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This is a great piece about a peer sex educator in #Tanzania. #sexeducation #SRHR

We are pleased to be part of this important effort, working with other organizations to support better health outcomes in #Tanzania.

Here’s why I believe we need to focus on expanding women’s power and influence in the United States. https://t.co/6xUzqQXAaL #EqualityCantWait

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Take a look at the work our partners are doing in Malawi, enabling women to take control of their reproductive choices. #selfcare4srhr https://t.co/0TI2WdTeNT

I want to see more women making decisions, controlling resources, & shaping policies. That’s why I’m committing $1B over the next 10 years to expanding women’s power & influence in the U.S. #EqualityCantWait, & no one in a position to act should either. https://t.co/Rh6SkRH0ma

Writing on the #NairobiSummit, @TraciLBaird says we need new energy, fresh ideas, and creative approaches to accelerate progress on sexual & reproductive health & rights (#SRHR), addressing gender-based violence (#GBV), #genderequality & more: https://t.co/Dc8uHa3Z0Z #ICPD25

.@EngenderHealth is proud to be a signatory to this statement on #reprojustice and #abortion, standing alongside many more than 300 other organizations around the world for rights and health.


👉 Abortion is healthcare.
👉 Healthcare is a right.
👉 Therefore, abortion is a right.

Read our #InternationalSafeAbortionDay blog post from @TraciLBaird: https://t.co/vjDSh5NebZ


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September 3, 2019

Expanding Voluntary Postabortion Family Planning

The Global Health: Science and Practice (GHSP) journal recently published a special supplement on “Saving Women’s Lives Through Emergency Obstetric Care and Voluntary Family Planning” that focusses on postabortion care (PAC). The supplement offers original research, analysis, and commentaries from around the world exploring methods for improving the quality of PAC, reducing maternal and child mortality through effective PAC, and expanding postabortion family planning counseling and contraceptive services.

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Members of the EngenderHealth team, including Colin Baynes, Rehema Kahando, Justin Kahwa, Grace Lusiola, Japheth Ominde, and Erick Yegon, co-authored three papers in the supplement, sharing learnings and insights from Tanzania. The papers cover quality of PAC, women’s satisfaction with PAC, and cost-effectiveness of PAC. Key findings from those papers include:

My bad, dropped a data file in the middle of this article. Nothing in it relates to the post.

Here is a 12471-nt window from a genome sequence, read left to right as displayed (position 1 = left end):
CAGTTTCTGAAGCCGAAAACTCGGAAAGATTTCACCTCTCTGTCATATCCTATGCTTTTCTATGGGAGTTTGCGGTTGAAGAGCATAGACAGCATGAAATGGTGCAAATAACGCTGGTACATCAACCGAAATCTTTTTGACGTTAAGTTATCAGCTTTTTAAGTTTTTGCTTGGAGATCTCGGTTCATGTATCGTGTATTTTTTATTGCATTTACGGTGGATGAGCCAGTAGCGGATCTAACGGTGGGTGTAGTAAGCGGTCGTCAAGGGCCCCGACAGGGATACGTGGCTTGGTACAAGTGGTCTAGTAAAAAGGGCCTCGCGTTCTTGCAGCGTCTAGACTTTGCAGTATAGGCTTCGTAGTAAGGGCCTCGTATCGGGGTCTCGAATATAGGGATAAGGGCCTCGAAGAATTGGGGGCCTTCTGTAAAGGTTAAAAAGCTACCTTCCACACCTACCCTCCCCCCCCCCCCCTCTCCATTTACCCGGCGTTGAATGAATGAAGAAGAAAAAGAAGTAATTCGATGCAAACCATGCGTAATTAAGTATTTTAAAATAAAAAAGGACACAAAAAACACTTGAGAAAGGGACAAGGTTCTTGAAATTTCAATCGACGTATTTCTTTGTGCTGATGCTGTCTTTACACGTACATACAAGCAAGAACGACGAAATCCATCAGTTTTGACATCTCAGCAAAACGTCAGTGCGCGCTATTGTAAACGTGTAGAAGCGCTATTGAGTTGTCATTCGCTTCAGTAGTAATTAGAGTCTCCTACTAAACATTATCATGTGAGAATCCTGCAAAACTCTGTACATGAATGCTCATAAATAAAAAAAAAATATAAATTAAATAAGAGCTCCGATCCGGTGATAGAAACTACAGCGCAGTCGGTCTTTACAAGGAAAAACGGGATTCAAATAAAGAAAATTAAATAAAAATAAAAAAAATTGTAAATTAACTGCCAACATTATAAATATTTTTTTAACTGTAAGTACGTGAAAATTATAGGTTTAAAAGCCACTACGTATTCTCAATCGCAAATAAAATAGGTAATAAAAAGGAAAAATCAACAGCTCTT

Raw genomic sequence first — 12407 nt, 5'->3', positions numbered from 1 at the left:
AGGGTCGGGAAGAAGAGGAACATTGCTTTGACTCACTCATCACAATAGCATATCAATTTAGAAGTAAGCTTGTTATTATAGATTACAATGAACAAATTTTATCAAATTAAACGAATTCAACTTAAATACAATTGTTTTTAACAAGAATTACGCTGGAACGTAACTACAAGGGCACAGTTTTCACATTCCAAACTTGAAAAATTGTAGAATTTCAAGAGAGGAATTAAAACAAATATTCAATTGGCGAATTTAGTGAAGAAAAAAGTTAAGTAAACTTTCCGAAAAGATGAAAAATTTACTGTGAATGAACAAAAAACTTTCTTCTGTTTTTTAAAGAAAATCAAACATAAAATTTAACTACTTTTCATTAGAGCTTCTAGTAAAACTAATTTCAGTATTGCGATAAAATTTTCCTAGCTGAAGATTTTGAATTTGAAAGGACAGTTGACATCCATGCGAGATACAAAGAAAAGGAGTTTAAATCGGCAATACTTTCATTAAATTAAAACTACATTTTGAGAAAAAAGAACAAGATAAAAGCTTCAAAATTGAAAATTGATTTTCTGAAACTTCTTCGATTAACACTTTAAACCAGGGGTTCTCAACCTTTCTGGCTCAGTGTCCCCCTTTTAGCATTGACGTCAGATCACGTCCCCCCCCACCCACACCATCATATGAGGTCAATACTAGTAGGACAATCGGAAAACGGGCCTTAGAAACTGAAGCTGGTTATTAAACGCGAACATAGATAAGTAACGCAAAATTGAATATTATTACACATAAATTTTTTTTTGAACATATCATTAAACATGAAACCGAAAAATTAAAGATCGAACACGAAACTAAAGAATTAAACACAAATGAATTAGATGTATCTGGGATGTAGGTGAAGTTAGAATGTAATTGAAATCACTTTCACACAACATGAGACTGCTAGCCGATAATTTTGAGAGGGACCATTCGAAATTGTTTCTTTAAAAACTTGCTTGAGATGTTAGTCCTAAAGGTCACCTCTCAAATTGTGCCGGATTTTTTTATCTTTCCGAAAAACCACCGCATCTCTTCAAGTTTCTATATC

• Gaps in PAC availability and quality in Tanzania “spanned multiple domains, including human resource capacity and availability of supplies and contraceptives.” To ensure providers are able to deliver high-quality PAC, the authors of “The Quality of Postabortion Care in Tanzania: Service Provider Perspectives and Results From a Service Readiness Assessment” recommend: “Technical assistance approaches that blend training, clinical quality improvement, systems strengthening, and social interventions that address demand-side barriers.” (Yegon et al., 2019)
  • “Tanzanian women expressed greater satisfaction with PAC received at district hospitals and health centers…than at regional hospitals.” At the smaller facilities, women “experienced shorter waiting times, more family planning counseling, and threefold greater uptake of voluntary family planning.” The authors of “Women’s Satisfaction With and Perceptions of the Quality of Postabortion Care at Public-Sector Facilities in Mainland Tanzania and in Zanzibar” conclude: Continued decentralization to lower-level health facilities “would likely enhance client satisfaction with postabortion care.” (Baynes et al., 2019)
  • Because the burden and cost of PAC in Tanzania is high, “health policy should strengthen voluntary family planning programs and the availability of a variety of contraceptive methods to PAC clients,” with a focus on PAC at lower-level facilities, “including health centers and dispensaries, which can provide safe, accessible, and appropriate PAC at the lowest cost including surgical or medical options.” The authors of “The Unit and Scale-Up Cost of Postabortion Care in Tanzania” find that “Investing more resources in voluntary family planning and PAC treatment of routine complications at the primary level would likely reduce health system costs.” (Baynes et al., 2019)

This GHSP supplement comes at an important time. Twenty-five years ago, at the landmark International Conference on Population and Development (ICDP) in Cairo, 179 governments committed to a set of standards, including:

“In all cases, women should have access to quality services for the management of complications arising from abortion. Post-abortion counselling, education and family-planning services should be offered promptly to protect women’s health and to help to avoid repeat abortions.”

As leaders from all sectors prepare to gather later this year at the Nairobi Summit to mark the 25th anniversary of ICPD and to renew the focus on women’s health and rights, the authors of the GHSP supplement rightly review what the evidence tells us about PAC and postabortion family planning. They find that PAC clients still face multiple barriers in accessing effective voluntary family planning in an environment of choice, respect, and support. They also find indicators of improvement and paths to greater success. As Guest Editor: Douglas Huber, MD, MSc, writes, “Now is the time to make voluntary postabortion family planning accessible as an essential component of PAC.” We couldn’t agree more.

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